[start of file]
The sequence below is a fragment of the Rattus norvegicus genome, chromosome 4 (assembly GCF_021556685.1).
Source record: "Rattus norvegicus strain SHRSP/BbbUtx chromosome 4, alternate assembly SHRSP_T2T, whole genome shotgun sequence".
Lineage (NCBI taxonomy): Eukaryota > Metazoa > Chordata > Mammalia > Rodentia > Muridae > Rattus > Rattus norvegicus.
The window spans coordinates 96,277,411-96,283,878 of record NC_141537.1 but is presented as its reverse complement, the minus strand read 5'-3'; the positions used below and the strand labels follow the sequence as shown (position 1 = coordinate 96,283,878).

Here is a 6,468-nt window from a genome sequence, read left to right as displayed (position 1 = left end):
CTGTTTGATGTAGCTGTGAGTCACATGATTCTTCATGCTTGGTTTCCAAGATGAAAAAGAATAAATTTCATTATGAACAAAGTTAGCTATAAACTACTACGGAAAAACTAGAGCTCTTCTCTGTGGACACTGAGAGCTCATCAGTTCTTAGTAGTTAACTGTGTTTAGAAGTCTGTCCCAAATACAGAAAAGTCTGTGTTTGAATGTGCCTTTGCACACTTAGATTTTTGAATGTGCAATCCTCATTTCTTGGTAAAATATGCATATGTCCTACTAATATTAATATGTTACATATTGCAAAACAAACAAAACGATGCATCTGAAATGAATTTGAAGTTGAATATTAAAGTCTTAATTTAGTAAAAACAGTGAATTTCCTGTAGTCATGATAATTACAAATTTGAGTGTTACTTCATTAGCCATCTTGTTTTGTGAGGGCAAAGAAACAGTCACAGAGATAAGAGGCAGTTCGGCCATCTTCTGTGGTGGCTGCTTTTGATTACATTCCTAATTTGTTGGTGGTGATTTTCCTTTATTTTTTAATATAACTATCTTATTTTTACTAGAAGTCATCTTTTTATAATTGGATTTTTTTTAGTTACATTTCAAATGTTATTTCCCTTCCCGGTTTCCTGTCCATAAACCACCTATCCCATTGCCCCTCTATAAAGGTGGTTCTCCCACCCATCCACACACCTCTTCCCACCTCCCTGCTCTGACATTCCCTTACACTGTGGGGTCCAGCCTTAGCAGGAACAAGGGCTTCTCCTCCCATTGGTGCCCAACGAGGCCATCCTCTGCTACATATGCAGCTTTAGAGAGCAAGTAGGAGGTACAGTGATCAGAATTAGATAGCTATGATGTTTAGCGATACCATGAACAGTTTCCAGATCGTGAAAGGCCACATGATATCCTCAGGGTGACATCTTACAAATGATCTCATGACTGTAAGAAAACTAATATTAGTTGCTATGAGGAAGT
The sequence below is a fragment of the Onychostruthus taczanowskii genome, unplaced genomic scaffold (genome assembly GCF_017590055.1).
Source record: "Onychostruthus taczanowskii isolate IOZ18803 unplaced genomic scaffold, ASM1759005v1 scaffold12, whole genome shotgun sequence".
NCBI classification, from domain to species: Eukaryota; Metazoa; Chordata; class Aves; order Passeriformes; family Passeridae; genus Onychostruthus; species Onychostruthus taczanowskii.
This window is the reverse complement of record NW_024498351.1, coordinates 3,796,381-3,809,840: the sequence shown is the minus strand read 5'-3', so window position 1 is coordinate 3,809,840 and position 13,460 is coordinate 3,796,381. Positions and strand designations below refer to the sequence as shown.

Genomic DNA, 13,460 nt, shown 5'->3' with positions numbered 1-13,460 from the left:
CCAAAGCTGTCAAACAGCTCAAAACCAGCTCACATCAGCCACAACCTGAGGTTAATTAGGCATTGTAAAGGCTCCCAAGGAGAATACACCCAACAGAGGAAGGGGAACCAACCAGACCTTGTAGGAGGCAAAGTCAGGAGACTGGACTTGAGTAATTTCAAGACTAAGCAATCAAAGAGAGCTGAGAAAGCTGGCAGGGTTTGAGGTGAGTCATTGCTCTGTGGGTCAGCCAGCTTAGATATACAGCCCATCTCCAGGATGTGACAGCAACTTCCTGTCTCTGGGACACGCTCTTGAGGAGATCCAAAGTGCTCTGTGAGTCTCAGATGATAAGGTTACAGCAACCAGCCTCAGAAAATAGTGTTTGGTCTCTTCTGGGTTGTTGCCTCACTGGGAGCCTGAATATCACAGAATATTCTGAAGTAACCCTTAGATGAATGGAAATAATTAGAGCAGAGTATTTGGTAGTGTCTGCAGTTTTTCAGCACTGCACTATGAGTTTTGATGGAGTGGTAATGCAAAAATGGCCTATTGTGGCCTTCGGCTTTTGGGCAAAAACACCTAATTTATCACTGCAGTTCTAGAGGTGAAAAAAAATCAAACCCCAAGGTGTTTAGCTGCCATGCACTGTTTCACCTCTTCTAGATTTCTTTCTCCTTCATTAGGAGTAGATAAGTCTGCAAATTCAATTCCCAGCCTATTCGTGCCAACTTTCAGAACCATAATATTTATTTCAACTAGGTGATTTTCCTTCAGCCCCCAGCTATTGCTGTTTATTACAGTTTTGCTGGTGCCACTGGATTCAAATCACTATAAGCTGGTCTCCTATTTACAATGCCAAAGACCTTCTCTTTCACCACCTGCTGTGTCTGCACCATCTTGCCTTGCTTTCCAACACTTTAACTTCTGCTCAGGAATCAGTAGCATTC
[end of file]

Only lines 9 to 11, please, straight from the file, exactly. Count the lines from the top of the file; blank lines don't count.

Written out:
NCBI classification, from domain to species: Eukaryota; Metazoa; Chordata; class Aves; order Passeriformes; family Passeridae; genus Onychostruthus; species Onychostruthus taczanowskii.
This window is the reverse complement of record NW_024498351.1, coordinates 3,796,381-3,809,840: the sequence shown is the minus strand read 5'-3', so window position 1 is coordinate 3,809,840 and position 13,460 is coordinate 3,796,381. Positions and strand designations below refer to the sequence as shown.

Genomic DNA, 13,460 nt, shown 5'->3' with positions numbered 1-13,460 from the left: